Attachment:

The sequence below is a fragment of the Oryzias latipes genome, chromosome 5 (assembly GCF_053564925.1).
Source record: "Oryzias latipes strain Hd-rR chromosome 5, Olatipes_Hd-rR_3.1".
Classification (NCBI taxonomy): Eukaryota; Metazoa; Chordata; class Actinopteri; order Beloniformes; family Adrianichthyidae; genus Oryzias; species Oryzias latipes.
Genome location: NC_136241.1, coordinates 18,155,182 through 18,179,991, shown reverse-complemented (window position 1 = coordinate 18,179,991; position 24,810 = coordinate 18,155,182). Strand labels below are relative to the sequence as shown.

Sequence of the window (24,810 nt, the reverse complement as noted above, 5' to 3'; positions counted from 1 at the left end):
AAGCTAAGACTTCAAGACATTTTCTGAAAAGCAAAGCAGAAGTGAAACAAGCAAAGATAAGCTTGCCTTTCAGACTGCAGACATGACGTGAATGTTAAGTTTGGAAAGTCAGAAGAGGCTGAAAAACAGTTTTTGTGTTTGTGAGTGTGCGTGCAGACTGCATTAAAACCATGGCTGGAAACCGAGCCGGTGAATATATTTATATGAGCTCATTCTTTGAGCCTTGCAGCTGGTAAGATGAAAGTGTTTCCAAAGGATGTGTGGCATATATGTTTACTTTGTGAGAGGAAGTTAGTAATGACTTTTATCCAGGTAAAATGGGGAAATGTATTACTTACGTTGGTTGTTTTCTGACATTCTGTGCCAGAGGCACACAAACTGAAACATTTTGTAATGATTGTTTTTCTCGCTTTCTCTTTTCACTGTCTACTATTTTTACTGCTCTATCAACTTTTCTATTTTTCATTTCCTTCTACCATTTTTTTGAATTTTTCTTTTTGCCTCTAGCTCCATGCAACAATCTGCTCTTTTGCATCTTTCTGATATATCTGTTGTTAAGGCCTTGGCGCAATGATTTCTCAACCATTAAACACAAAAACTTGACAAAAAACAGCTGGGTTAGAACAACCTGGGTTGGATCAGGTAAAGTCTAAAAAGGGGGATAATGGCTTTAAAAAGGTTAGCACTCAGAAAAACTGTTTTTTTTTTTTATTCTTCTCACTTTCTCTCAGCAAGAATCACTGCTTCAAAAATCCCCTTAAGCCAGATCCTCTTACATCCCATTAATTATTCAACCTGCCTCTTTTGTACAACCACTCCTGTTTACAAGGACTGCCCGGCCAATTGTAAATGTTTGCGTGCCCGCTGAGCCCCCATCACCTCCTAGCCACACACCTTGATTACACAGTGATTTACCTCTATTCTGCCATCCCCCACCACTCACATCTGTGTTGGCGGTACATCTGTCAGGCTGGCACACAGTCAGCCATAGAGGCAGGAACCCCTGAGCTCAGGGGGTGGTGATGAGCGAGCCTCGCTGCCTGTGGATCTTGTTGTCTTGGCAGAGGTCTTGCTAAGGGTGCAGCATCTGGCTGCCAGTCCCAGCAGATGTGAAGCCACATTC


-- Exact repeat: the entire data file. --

The sequence below is a fragment of the Oryzias latipes genome, chromosome 5 (assembly GCF_053564925.1).
Source record: "Oryzias latipes strain Hd-rR chromosome 5, Olatipes_Hd-rR_3.1".
Classification (NCBI taxonomy): Eukaryota; Metazoa; Chordata; class Actinopteri; order Beloniformes; family Adrianichthyidae; genus Oryzias; species Oryzias latipes.
Genome location: NC_136241.1, coordinates 18,155,182 through 18,179,991, shown reverse-complemented (window position 1 = coordinate 18,179,991; position 24,810 = coordinate 18,155,182). Strand labels below are relative to the sequence as shown.

Sequence of the window (24,810 nt, the reverse complement as noted above, 5' to 3'; positions counted from 1 at the left end):
AAGCTAAGACTTCAAGACATTTTCTGAAAAGCAAAGCAGAAGTGAAACAAGCAAAGATAAGCTTGCCTTTCAGACTGCAGACATGACGTGAATGTTAAGTTTGGAAAGTCAGAAGAGGCTGAAAAACAGTTTTTGTGTTTGTGAGTGTGCGTGCAGACTGCATTAAAACCATGGCTGGAAACCGAGCCGGTGAATATATTTATATGAGCTCATTCTTTGAGCCTTGCAGCTGGTAAGATGAAAGTGTTTCCAAAGGATGTGTGGCATATATGTTTACTTTGTGAGAGGAAGTTAGTAATGACTTTTATCCAGGTAAAATGGGGAAATGTATTACTTACGTTGGTTGTTTTCTGACATTCTGTGCCAGAGGCACACAAACTGAAACATTTTGTAATGATTGTTTTTCTCGCTTTCTCTTTTCACTGTCTACTATTTTTACTGCTCTATCAACTTTTCTATTTTTCATTTCCTTCTACCATTTTTTTGAATTTTTCTTTTTGCCTCTAGCTCCATGCAACAATCTGCTCTTTTGCATCTTTCTGATATATCTGTTGTTAAGGCCTTGGCGCAATGATTTCTCAACCATTAAACACAAAAACTTGACAAAAAACAGCTGGGTTAGAACAACCTGGGTTGGATCAGGTAAAGTCTAAAAAGGGGGATAATGGCTTTAAAAAGGTTAGCACTCAGAAAAACTGTTTTTTTTTTTTATTCTTCTCACTTTCTCTCAGCAAGAATCACTGCTTCAAAAATCCCCTTAAGCCAGATCCTCTTACATCCCATTAATTATTCAACCTGCCTCTTTTGTACAACCACTCCTGTTTACAAGGACTGCCCGGCCAATTGTAAATGTTTGCGTGCCCGCTGAGCCCCCATCACCTCCTAGCCACACACCTTGATTACACAGTGATTTACCTCTATTCTGCCATCCCCCACCACTCACATCTGTGTTGGCGGTACATCTGTCAGGCTGGCACACAGTCAGCCATAGAGGCAGGAACCCCTGAGCTCAGGGGGTGGTGATGAGCGAGCCTCGCTGCCTGTGGATCTTGTTGTCTTGGCAGAGGTCTTGCTAAGGGTGCAGCATCTGGCTGCCAGTCCCAGCAGATGTGAAGCCACATTC